As I mentioned in yesterday’s post, Sweety and I planned to drive out of the city last night to try to view some of the Perseid meteor shower.
We left home a bit before 10:00 pm and arrived at Birds Hill Provincial Park about three-quarters of an hour later. We tried viewing the sky from a few spots, including the East Beach and its parking lot, but a campfire on the beach and lights from cars wandering around the lot made it hard to see. We ended up halfway along the park’s North Drive, where we stopped in a small lot and lay beside the car on the tarmac, looking up for at least a half-hour. (I forgot to put a blanket in the car for us to lay on, so we put our jackets on the ground.) Lights from vehicle traffic were still a problem, and after a while, the sky was beginning to cloud over from the west, but the northeast part was still clear. I saw three or four meteorite trails, and we both saw one long, bright one to a chorus of, “Ooooohhhh” as we lay there taking in the show. There was a fresh-smelling, cool nighttime breeze, and crickets were sounding all around us. It was wonderful. Next time we’ll try to find a place with less lights from traffic, but it was a lovely time under the stars on a mostly clear night.
On the way home, we stopped at a McDonald’s to buy $1 ice-cream cones as a tasty (and cheap!) way to wrap up our date night and arrived home a little before midnight.
“Clear Desert Night” is a good piece through which to relive the feeling of last evening’s night sky gazing. It comes from the second disc in the 2019 re-issue of Apollo: Atmospheres and Soundtracks by Brian and Roger Eno, and Daniel Lanois, initially made for the 1989 documentary film, For All Mankind. Due to production changes, some of the original music was replaced with different pieces by Eno and others.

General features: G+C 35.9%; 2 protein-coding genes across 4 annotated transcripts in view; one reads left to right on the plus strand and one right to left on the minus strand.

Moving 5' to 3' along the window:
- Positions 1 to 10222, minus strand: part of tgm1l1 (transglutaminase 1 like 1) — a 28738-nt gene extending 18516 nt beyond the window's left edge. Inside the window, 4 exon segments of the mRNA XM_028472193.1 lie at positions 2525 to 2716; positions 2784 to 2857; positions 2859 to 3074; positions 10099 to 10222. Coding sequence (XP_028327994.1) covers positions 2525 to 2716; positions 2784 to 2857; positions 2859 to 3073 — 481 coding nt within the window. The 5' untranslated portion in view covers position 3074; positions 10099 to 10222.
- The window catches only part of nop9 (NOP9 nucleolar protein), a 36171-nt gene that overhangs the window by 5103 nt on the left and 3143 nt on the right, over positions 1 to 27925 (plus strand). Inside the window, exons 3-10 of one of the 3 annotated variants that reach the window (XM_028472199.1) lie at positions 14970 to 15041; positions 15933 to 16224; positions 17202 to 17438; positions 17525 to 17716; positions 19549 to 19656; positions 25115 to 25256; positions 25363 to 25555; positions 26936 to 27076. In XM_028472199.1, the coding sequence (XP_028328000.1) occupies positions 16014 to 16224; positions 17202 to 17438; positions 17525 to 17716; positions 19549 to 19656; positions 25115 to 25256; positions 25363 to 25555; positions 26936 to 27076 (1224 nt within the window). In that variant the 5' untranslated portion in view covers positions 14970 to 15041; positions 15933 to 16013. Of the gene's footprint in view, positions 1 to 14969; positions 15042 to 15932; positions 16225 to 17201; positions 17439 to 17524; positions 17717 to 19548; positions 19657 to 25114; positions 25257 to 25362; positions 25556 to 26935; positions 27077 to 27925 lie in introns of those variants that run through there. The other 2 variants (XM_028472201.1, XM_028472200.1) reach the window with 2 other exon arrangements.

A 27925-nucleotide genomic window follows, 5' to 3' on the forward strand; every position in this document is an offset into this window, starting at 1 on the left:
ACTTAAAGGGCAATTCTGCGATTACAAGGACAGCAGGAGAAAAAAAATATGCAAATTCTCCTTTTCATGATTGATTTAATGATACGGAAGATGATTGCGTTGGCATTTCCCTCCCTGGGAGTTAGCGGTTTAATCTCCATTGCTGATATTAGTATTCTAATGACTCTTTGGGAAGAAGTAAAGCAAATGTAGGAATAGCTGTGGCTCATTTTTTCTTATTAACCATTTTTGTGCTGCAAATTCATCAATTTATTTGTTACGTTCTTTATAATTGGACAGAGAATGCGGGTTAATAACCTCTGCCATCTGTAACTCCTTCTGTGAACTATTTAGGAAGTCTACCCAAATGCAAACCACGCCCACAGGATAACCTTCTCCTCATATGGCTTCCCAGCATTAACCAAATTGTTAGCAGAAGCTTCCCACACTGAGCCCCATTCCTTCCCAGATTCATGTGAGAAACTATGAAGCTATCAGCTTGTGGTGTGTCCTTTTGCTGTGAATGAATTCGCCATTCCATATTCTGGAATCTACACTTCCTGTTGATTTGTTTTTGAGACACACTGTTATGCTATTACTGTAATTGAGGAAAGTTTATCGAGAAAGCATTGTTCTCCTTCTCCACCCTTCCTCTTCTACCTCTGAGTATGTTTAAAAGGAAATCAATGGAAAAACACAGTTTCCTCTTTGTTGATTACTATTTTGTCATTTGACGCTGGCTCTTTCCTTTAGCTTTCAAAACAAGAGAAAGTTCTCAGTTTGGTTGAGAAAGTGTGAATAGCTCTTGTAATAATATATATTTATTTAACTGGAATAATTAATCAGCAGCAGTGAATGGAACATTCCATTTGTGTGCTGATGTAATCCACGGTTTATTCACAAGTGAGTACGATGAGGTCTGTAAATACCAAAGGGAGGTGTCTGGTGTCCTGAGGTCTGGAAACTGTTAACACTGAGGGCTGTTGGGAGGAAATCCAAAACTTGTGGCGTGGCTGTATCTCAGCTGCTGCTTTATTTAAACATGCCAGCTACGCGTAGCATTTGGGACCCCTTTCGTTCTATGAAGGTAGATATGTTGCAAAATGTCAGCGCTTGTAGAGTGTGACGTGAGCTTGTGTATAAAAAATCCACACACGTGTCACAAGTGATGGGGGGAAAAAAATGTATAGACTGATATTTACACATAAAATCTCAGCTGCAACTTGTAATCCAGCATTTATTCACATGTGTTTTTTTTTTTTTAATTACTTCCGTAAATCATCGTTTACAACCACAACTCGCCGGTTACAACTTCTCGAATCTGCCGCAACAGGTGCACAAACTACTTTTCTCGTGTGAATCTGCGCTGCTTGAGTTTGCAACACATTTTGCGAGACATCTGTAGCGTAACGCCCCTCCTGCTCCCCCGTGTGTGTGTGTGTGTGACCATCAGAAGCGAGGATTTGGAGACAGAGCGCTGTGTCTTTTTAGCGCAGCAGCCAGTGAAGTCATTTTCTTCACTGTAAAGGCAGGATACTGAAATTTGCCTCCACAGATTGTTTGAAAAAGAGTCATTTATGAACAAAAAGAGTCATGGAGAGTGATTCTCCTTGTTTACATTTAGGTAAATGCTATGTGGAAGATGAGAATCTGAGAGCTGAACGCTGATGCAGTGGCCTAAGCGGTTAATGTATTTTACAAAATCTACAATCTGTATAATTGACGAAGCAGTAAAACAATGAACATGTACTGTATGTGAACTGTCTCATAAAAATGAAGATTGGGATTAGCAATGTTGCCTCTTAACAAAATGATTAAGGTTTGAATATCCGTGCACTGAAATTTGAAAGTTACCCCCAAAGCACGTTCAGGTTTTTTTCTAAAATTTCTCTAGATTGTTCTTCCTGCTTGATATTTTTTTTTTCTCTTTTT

The second disc, from which today’s selection comes, was the trio’s “re-imagining” of the soundtrack. It was part of the expanding and remastering of the album to coincide with the 50th anniversary of the 1969 Apollo 11 moon landing. The second post on this blog, “Deep Blue Day,” comes from the same album.
Birds Hill Park isn’t a desert by any means; it features native prairie grasslands, oak and aspen forests, a human-made lake, and hills and ridges formed in the glacial age. I’ve mentioned the park several times before, and have talked about cycling the perimeter of the park in the early spring when city roads and paths are not yet clear and safe enough for riding.
Now you know a little about why this is my song of the day for today. Thanks for joining me here, and please enjoy. (And if you enjoyed this post, please click the “like” button or, better yet, leave a comment below with your thoughts — I’d love to hear from you!)
Here is the audio for the song from Brian Eno’s official YouTube channel. Please remember to click on “thumbs-up” on the video if you appreciated the artist’s work.